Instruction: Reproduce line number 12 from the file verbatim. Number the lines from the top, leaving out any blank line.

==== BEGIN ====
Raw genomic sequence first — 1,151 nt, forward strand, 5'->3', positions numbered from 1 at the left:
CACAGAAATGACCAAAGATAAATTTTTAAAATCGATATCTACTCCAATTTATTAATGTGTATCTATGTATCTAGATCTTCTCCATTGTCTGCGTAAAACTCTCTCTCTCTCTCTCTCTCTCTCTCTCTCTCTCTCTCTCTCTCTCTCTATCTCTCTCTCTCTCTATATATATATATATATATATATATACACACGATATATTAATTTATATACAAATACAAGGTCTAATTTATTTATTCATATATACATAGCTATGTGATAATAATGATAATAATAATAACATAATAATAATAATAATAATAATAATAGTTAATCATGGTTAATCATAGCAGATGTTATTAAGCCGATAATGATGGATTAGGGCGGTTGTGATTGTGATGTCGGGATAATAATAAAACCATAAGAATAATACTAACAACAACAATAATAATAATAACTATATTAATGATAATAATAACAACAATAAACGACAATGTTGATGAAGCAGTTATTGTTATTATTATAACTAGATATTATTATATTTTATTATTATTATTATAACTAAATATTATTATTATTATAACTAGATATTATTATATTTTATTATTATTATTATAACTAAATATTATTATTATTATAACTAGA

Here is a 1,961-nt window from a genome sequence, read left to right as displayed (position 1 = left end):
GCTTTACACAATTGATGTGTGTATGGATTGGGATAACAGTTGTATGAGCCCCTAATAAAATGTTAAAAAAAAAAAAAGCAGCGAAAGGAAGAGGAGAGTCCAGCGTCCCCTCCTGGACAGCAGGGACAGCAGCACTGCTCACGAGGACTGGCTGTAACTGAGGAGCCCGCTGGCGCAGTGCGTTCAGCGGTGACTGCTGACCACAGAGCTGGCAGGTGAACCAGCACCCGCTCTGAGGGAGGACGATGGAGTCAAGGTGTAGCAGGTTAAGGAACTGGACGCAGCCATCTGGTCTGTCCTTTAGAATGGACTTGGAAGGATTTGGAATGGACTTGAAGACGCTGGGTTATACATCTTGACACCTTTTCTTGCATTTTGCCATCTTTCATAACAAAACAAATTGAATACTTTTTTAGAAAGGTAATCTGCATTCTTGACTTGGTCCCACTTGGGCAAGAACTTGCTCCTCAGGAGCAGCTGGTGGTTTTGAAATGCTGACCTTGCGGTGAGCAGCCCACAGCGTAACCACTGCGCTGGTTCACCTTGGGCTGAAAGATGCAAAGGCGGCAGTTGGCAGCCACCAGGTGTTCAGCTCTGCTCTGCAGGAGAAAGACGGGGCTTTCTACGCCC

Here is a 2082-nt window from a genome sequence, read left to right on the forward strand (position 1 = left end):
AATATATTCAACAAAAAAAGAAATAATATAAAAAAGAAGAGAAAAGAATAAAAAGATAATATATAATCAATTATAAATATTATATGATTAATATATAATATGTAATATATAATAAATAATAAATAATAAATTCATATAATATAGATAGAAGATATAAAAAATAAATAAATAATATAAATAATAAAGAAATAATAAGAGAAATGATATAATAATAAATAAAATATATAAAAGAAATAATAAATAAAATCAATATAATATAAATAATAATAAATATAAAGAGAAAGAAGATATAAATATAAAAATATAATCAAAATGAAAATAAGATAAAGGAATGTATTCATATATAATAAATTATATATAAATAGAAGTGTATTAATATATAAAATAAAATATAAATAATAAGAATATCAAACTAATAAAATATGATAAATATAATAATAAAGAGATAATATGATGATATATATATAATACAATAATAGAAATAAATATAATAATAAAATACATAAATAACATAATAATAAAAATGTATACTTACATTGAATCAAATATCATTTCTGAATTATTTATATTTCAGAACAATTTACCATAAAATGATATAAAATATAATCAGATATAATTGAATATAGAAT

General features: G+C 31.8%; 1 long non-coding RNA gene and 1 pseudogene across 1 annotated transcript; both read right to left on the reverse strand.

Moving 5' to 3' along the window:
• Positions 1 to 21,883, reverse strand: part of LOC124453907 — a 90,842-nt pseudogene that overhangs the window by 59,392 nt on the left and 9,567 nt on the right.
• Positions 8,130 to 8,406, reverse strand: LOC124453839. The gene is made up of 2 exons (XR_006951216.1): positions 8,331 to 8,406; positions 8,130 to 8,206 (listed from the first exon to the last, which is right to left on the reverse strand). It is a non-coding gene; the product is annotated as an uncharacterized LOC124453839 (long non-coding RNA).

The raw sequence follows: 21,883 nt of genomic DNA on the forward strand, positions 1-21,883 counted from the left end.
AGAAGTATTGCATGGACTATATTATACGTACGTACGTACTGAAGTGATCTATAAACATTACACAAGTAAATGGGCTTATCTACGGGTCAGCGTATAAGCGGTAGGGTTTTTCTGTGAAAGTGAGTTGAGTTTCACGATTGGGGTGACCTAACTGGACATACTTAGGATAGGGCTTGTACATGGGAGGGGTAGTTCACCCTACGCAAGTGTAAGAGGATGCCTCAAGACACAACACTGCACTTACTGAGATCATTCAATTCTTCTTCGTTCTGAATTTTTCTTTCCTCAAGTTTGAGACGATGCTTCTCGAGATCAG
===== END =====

AGAAGTATTGCATGGACTATATTATACGTACGTACGTACTGAAGTGATCTATAAACATTACACAAGTAAATGGGCTTATCTACGGGTCAGCGTATAAGCGGTAGGGTTTTTCTGTGAAAGTGAGTTGAGTTTCACGATTGGGGTGACCTAACTGGACATACTTAGGATAGGGCTTGTACATGGGAGGGGTAGTTCACCCTACGCAAGTGTAAGAGGATGCCTCAAGACACAACACTGCACTTACTGAGATCATTCAATTCTTCTTCGTTCTGAATTTTTCTTTCCTCAAGTTTGAGACGATGCTTCTCGAGATCAG